Labour disputes roll across Europe

French
air traffic controllers are in the second day of a four day strike causing
havoc for travellers.

As
labour unrest continues to roll across Europe, half of the flights out of Orly
Airport in Paris, France and 25 per cent of flights at Charles de Galle airport
have been cancelled through Saturday.

The
action comes a day after German-based Lufthansa and its pilots’ union agreed to
suspend its
standoff

and return to the bargaining table. The suspension will expire on 8 March,
barring an agreement before then, both sides said in a Frankfurt labour court.

 British Airways cabin crew have also voted to
strike
,
although no dates were announced.

Unite,
the union that represents the workers, said it is continuing negotiations with
the airline.

Like
Lufthansa pilots, British Airways staff are concerned about wages and job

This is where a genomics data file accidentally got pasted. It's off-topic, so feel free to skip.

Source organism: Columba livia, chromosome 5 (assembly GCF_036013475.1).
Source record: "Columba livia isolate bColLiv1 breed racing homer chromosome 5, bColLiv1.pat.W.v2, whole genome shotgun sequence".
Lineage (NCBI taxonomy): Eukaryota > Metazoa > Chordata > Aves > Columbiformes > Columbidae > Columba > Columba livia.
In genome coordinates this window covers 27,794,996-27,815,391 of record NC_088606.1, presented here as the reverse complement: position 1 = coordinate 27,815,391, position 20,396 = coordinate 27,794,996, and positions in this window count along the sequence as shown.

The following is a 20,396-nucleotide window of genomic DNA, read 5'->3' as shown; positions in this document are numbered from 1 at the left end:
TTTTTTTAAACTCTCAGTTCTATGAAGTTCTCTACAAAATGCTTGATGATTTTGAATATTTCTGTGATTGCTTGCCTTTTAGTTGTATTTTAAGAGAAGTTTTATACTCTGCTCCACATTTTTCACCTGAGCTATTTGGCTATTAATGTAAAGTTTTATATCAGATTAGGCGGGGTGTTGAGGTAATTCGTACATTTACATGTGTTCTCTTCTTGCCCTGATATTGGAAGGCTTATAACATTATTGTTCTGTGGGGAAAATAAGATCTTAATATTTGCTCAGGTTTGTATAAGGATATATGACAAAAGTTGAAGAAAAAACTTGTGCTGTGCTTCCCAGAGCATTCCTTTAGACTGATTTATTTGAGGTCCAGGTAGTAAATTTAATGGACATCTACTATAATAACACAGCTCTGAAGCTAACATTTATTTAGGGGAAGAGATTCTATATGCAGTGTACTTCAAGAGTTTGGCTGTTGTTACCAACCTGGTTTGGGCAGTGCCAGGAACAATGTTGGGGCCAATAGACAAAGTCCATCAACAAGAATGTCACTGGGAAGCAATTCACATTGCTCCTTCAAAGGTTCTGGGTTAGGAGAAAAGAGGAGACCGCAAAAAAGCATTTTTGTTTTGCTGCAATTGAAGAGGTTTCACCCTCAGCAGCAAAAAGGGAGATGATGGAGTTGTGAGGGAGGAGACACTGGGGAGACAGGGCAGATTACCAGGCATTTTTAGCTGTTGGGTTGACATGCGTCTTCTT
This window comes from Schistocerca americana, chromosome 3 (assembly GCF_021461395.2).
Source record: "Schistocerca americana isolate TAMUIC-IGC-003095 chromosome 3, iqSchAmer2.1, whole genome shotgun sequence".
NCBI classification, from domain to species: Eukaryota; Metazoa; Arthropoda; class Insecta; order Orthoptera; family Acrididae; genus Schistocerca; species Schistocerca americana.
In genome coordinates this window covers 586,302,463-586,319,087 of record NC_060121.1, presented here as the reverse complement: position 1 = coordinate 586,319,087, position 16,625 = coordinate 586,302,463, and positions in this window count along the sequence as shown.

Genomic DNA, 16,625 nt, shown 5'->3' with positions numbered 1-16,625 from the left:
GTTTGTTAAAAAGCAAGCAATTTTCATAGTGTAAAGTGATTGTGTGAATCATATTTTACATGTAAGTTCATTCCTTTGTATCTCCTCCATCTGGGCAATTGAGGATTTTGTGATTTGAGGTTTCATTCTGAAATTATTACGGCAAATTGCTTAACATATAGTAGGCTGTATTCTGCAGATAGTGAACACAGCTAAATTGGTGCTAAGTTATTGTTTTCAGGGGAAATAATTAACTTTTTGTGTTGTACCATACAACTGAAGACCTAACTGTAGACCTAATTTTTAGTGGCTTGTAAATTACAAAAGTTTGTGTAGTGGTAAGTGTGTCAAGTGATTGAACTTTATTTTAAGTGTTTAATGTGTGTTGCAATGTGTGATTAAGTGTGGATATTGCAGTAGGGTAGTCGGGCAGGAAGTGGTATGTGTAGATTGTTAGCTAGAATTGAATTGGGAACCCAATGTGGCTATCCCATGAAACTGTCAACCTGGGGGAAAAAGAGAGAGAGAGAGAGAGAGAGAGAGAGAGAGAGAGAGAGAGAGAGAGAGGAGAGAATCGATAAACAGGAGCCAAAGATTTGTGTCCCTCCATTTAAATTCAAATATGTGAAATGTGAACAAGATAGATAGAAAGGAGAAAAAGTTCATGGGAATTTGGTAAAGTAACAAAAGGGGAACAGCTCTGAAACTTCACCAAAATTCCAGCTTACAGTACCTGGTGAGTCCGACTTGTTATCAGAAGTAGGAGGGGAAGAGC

security as larger, older airlines deal with the twin blows of the global recession
and increased competition from low-cost carriers.

“These
are not mindless militants looking to bring the company down, these are
ordinary, decent people who do a highly professional job, and very evidently
they have a deep set of grievances,” Len McCluskey, assistant general
secretary of Unite told CNN.

European
airlines were not the only ones hurting. Japan Airlines de-listed its shares
from trading in Tokyo Saturday as part of its bankruptcy restructuring. And in
Australia, Qantas Airlines announced this week it would eliminate first class
travel from its flights.

Beyond
the airline industry, other labour disputes are spilling into industrial action
in Europe. French gas giant Total said about 100 of 4,000 gas stations in the
country are beginning to run out of fuel as a strike by oil refinery workers
enters a second week.

And
in Spain, trade unions are holding large protests in Madrid, Barcelona, and
Valenca today, against a government plan to raise the retirement age from 65 to
67.

Widespread
strikes are also being held in Greece over austerity measures the government
plans to implement to cut its large public debt, which has caused stock market
jitters and concerns that sovereign debt problems will spill across the world.